Focused ultrasound has the potential to become a new, and potentially more effective, tool for non-invasive neuromodulation of regional brain function. A Foundation-funded research study to test its use in vivo without interference from anesthesia has recently been completed at Brigham and Women’s Hospital and Harvard Medical School. Wonhye Lee, PhD (pictured below), Seung-Schik Yoo, PhD, MBA, and their colleagues designed and tested wearable devices for evaluating this capability.
The goals of the project, entitled “FUS-Mediated Neuromodulation From Unanesthetized Freely-moving Animals,” were to develop advanced capabilities for studying the neuromodulatory effects of focused ultrasound under different anesthetic conditions, including awake. The researchers designed and created wearable miniature headgear for applying non-thermal, transcranial focused ultrasound to the somatomotor area of the brain. The devices also enabled motor behavioral monitoring of focused ultrasound-mediated movements. The team conducted in vivo experiments to demonstrate the safety of the procedure and its clinical feasibility.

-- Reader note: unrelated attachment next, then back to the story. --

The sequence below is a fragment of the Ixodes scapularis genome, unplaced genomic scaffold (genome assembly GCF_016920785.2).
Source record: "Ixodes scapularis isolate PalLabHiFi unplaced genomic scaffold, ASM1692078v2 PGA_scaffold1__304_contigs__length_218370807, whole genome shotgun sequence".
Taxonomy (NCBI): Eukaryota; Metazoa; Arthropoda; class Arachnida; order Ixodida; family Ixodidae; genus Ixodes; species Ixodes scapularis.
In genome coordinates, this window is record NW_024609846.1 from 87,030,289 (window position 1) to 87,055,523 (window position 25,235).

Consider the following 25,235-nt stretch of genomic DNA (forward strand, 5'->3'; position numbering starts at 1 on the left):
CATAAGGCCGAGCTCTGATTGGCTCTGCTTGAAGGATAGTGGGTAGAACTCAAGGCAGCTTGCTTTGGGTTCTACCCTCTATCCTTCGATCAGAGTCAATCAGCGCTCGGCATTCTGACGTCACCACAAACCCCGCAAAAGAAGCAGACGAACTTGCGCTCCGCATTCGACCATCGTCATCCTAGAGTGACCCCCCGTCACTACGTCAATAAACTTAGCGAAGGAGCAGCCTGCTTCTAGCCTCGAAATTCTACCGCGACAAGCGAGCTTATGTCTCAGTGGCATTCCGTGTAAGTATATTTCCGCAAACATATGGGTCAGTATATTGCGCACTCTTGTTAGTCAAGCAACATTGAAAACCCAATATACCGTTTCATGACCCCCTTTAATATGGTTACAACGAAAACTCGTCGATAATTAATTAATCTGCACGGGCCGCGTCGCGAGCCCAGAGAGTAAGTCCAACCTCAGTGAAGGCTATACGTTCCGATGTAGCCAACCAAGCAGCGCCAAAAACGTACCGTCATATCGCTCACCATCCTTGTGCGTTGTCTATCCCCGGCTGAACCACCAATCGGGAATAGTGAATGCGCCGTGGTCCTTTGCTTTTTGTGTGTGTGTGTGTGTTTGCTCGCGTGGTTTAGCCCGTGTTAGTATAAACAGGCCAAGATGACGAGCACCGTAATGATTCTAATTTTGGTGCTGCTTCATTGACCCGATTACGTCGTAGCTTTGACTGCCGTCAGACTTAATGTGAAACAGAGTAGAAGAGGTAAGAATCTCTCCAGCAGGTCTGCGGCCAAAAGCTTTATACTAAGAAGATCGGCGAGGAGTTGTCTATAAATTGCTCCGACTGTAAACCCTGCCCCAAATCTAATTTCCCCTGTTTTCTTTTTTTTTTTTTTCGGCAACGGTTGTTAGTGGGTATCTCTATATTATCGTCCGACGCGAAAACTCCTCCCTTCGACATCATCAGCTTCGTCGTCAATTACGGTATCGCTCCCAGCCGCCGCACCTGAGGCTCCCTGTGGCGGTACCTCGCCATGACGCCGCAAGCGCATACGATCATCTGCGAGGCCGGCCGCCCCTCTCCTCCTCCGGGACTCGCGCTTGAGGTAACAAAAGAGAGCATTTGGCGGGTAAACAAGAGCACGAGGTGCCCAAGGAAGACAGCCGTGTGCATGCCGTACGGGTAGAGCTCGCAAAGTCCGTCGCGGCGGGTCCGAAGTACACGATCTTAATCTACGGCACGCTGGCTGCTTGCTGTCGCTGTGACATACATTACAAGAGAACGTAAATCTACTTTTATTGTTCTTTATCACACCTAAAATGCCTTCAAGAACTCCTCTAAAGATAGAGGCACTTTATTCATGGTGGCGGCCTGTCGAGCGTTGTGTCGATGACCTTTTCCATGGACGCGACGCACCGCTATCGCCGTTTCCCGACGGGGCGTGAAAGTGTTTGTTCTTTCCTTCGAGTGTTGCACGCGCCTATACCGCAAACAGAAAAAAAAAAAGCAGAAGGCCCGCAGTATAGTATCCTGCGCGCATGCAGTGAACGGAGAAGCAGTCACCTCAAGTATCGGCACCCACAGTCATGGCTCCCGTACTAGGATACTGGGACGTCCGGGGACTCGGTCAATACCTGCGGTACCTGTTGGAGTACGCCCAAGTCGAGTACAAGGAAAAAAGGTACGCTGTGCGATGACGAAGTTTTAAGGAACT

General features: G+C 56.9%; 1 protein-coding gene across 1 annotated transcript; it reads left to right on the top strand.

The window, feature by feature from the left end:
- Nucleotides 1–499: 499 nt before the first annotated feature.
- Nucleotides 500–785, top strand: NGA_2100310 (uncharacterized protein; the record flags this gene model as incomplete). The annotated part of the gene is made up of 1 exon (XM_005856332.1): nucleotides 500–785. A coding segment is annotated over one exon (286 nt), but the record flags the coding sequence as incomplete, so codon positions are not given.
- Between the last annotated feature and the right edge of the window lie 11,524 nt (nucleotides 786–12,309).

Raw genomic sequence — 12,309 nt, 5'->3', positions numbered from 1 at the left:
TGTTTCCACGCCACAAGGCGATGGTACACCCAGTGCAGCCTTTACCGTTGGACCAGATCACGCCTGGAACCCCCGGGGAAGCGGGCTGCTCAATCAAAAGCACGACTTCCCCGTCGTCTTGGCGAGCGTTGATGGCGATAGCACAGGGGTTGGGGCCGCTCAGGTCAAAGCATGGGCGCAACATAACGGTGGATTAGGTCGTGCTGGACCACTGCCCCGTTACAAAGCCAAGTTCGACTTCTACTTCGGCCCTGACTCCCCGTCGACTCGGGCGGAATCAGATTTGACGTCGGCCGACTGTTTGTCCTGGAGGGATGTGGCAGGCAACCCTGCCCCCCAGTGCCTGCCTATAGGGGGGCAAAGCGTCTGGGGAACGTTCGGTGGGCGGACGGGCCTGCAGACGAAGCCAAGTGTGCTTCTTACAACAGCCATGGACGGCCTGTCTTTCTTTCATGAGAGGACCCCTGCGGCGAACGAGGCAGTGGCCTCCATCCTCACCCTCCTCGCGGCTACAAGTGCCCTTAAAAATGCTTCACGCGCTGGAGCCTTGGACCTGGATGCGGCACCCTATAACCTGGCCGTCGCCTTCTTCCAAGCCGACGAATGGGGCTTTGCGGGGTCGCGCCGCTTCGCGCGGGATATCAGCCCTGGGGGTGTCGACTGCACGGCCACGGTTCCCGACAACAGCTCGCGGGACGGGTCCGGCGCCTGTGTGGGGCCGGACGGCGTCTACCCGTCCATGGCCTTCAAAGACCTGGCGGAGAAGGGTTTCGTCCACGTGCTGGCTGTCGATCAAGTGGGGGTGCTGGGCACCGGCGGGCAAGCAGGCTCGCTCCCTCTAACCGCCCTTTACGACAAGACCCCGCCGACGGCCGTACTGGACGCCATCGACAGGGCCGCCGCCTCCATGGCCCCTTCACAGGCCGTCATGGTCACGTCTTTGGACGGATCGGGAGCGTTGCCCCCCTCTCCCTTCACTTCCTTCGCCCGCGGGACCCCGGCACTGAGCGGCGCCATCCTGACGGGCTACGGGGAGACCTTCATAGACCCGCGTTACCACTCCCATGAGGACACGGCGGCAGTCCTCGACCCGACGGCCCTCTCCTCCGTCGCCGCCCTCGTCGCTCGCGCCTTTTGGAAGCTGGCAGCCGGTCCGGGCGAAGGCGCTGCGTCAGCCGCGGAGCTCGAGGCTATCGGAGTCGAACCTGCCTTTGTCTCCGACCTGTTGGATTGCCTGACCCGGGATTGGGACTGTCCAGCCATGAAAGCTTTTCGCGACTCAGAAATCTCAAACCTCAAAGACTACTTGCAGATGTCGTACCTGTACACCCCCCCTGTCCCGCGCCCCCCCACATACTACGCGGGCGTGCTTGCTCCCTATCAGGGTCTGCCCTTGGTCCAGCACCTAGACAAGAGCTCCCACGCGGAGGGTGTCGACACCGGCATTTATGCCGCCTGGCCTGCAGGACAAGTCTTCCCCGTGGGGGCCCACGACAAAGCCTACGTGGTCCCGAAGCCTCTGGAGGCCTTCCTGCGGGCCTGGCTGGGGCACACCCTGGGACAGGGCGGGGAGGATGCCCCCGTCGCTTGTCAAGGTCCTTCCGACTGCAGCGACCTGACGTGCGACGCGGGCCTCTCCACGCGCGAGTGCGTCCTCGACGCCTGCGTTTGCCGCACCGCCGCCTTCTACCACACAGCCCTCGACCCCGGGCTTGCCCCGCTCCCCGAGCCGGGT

“For me, one take-home point is that the ketamine/xylazine anesthesia approach is the best way to perform this type of neuromodulation research,” said Matt Eames, PhD, the Foundation’s Director of Extramural Research. “The neuromodulation research community has long been aware that their choice of anesthesia impacted their results, and this study put those choices in direct comparison with unanesthetised animals to help end the debate.”
Study results were presented at the Biomedical Engineering Society’s 2017 Annual meeting and will be presented as an invited talk at the Society for Brain Mapping and Therapeutics (SMBT) 2018 Annual Congress. The next steps will be to improve the experimental system’s delivery of energy. Read More >